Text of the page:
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Mountain Beaver

Mountain Beaver (Aplodontia rufa), most primitive living member of order rodentia. Unlike true beaver, mountain beaver has no close living relative.

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Poplar

The poplar is a short-lived, deciduous, hardwood tree of genus Populus of the willow family, widely distributed in the northern temperate zone.

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Aulavik National Park

Centred on the wide Thomsen River valley on Banks Island, Aulavik National Park (set aside 1992, 12 200 km2) has an Inuvialuktun name that means "where people travel." The name was suggested by one of the elders of Sachs Harbour, the only community on the island.

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Quill Lakes

The Quill Lakes are three connected saline lakes in southeastern Saskatchewan. They are located 150 km north of Regina and 152 km east of Saskatoon. From west to east the lakes are named Big Quill, Middle Quill (also known as Mud Lake) and Little Quill. Despite its name, at 181 km2 Little Quill is the second largest of the three lakes. Big Quill is the largest at 307 km2. The Quill Lakes’ elevation is 516 m.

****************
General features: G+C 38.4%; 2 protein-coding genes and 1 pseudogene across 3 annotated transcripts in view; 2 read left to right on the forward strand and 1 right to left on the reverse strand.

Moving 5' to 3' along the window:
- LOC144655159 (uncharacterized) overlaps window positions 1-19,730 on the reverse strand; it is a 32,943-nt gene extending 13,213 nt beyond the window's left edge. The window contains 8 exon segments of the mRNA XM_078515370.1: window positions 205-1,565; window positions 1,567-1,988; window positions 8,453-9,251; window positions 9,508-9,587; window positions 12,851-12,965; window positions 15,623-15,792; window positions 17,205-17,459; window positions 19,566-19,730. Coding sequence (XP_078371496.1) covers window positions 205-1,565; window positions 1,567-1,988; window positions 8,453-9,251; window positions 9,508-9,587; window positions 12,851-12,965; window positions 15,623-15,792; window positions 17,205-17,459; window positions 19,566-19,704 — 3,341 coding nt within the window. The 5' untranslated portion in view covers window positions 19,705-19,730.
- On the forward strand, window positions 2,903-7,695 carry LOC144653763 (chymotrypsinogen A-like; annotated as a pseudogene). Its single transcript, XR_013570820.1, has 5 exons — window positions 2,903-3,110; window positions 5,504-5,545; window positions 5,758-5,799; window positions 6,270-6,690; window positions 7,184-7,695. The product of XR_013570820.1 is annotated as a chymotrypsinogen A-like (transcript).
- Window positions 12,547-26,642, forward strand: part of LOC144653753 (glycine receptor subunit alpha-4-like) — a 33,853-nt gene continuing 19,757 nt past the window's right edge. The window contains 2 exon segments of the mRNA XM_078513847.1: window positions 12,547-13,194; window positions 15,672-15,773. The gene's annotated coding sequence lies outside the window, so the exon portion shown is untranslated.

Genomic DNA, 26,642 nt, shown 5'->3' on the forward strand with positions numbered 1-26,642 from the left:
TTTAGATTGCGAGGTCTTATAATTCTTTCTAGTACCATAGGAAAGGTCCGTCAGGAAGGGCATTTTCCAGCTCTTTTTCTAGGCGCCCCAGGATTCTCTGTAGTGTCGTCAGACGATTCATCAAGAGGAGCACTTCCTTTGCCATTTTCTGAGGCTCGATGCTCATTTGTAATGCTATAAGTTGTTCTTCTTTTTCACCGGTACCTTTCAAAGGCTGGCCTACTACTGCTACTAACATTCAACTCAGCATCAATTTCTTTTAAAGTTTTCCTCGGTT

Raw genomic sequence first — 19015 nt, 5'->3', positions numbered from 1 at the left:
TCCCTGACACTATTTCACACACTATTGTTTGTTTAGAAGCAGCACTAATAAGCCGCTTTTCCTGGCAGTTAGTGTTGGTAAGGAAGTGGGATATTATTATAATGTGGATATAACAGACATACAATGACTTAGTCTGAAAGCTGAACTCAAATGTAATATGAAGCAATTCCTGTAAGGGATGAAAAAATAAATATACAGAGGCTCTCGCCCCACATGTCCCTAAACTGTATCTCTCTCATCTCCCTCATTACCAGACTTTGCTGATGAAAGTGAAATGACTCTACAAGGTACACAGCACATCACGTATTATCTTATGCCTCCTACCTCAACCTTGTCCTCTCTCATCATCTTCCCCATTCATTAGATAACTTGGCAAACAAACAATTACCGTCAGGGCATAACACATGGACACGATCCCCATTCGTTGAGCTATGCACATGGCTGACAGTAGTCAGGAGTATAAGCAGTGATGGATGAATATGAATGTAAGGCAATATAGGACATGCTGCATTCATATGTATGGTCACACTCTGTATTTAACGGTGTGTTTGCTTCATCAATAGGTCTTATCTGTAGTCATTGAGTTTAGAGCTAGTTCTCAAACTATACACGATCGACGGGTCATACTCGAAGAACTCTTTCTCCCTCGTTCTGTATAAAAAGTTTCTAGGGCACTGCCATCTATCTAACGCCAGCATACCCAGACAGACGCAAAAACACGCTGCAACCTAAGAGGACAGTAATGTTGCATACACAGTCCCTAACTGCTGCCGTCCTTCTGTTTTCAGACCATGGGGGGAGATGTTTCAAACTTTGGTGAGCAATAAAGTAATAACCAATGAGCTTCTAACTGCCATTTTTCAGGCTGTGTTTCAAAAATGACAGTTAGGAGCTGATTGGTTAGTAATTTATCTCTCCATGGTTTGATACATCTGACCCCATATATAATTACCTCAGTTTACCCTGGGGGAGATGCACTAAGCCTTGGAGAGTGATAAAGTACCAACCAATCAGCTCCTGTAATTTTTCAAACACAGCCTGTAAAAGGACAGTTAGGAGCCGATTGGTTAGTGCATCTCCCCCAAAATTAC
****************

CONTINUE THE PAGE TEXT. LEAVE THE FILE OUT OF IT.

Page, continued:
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Hemlock

The Hemlock is an evergreen conifer, genus Tsuga, of the pine family (Pinaceae).

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Environmental Movement in Canada

The environmental movement seeks to protect the natural world and promote sustainable living. It had its beginnings in the conservation efforts of the early 1900s. During this time, conservationists aimed to slow the rapid depletion of Canadian resources in favour of more regulated management. Many scholars divide the evolution of the environmental movement into “waves.” These waves are periods in time easily characterized by certain themes. While the number of waves and their characterization may differ from scholar to scholar, they’re often defined as follows: The first wave focused on conservation; the second, pollution; the third, the professionalization of environmental groups; and the fourth, climate change.

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Beaufort Sea

The Beaufort Sea coast is low lying and subject to considerable scouring by ice and erosion by storm surges. The Canadian shelf and the Yukon/Alaskan shelf form the southern boundary of the Beaufort Sea, but they have significantly different widths and alignments.

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Old Crow Plain

The vegetation is of the tundra type, with outliers of the boreal spruce forest; willow thickets line the course of the Old Crow River.

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Volcano

 A volcano is an opening in the crust of a planetary body through which liquid, gaseous or solid material is expelled; also the structure formed by eruption of this material.

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Ozone Layer

The development of the ozone layer is thought to have been a significant factor permitting the evolution of life on Earth. Ozone is the main atmospheric gas that absorbs the biologically damaging part of the sun's ultraviolet radiation (UV radiation), known as UV-B (ultraviolet-biologically active).